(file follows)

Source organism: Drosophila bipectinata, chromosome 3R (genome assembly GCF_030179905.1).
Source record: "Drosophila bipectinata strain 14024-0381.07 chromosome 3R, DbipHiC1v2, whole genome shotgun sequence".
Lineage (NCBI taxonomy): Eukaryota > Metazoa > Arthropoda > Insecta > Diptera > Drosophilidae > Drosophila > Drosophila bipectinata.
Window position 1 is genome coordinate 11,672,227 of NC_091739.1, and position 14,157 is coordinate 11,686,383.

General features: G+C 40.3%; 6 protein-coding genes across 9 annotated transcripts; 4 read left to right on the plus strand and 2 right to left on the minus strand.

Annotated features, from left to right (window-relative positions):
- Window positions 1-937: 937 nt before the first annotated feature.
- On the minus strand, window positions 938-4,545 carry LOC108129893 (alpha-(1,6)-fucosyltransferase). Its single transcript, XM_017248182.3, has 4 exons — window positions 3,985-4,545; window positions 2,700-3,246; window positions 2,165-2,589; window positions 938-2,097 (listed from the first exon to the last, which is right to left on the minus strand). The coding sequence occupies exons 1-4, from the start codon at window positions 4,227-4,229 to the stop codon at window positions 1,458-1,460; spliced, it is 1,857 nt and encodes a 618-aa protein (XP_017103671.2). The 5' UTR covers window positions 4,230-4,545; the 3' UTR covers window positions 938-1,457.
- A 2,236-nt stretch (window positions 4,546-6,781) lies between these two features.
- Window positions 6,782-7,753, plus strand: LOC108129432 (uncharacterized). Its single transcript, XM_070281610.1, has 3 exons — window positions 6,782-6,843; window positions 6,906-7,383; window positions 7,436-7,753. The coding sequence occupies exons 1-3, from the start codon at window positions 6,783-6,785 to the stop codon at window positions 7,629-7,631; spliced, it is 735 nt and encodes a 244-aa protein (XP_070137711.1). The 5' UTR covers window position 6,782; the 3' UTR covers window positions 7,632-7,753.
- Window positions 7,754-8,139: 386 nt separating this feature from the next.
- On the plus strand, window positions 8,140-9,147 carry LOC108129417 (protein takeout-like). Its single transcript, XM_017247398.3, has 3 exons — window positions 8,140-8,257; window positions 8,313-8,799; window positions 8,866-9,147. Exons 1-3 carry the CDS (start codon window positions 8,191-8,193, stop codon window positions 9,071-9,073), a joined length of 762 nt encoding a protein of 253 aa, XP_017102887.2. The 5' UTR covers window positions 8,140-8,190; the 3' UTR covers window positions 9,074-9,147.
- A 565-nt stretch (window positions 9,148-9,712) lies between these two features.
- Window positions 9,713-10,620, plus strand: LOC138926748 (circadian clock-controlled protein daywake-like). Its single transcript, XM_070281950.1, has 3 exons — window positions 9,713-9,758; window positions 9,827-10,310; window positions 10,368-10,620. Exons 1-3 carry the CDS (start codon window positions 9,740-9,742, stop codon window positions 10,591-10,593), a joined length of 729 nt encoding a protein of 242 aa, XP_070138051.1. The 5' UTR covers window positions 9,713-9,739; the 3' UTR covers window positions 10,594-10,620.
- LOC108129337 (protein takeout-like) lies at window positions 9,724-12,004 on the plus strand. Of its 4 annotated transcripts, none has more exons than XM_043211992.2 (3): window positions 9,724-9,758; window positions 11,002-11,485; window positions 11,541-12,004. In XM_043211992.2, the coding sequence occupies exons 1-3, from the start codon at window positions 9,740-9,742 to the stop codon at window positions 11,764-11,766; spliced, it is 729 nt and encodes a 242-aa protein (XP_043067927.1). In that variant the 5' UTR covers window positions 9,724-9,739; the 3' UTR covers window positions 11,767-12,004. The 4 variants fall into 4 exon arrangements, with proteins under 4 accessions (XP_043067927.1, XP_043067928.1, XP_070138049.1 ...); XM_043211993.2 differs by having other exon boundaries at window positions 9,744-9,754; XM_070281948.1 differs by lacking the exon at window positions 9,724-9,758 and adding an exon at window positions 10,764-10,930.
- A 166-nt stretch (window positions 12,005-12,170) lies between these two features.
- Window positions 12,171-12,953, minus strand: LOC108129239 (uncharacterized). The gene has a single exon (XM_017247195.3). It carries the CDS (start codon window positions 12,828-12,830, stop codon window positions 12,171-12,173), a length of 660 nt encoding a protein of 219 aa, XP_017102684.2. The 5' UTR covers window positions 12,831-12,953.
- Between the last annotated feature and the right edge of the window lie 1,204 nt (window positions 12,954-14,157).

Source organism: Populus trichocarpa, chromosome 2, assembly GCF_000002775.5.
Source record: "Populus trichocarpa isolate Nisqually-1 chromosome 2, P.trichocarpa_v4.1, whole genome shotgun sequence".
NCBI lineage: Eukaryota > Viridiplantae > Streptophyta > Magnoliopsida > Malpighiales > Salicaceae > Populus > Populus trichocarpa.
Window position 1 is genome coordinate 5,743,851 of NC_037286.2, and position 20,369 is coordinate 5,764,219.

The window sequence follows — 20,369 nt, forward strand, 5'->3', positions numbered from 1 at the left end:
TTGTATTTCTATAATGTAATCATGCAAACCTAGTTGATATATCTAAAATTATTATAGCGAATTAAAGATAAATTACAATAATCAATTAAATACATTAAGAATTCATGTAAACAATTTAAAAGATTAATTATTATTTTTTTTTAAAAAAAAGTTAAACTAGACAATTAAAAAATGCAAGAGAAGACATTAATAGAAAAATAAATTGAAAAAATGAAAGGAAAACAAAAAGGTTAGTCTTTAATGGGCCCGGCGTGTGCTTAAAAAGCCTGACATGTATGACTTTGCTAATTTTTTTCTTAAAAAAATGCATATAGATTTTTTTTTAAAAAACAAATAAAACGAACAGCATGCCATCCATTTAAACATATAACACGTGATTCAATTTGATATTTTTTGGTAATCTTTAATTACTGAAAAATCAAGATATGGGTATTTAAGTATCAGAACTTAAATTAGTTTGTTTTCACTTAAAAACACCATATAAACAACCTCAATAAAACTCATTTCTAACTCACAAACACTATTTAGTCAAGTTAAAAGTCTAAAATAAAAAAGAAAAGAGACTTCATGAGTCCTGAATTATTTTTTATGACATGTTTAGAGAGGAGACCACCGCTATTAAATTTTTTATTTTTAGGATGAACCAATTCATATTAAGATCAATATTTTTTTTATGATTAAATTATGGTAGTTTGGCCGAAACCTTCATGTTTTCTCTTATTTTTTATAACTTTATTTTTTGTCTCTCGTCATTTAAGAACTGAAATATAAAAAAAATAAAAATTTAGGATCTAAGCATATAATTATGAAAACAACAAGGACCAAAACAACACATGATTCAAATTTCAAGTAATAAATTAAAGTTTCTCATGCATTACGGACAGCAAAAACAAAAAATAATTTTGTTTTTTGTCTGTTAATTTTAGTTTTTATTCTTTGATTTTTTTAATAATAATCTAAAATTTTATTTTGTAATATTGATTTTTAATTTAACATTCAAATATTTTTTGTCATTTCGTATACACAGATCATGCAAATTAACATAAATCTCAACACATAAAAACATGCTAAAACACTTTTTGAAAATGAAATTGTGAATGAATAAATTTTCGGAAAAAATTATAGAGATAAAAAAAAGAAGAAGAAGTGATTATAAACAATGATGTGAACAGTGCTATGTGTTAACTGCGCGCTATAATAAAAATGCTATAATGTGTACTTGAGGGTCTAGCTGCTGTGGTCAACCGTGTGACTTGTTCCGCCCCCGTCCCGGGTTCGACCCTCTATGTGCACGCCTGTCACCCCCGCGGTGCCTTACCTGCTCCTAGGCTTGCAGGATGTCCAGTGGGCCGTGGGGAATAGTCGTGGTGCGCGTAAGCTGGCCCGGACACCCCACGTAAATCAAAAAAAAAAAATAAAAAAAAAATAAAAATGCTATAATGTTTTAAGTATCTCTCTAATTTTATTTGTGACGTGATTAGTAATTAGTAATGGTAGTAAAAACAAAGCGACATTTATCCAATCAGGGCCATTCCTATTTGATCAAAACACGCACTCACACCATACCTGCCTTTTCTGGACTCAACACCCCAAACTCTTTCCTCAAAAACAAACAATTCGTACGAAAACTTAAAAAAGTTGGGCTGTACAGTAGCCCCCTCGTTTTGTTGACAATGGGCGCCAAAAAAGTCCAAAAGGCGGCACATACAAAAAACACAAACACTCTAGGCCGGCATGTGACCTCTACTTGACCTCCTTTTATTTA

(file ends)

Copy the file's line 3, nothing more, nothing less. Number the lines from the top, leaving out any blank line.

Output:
Lineage (NCBI taxonomy): Eukaryota > Metazoa > Arthropoda > Insecta > Diptera > Drosophilidae > Drosophila > Drosophila bipectinata.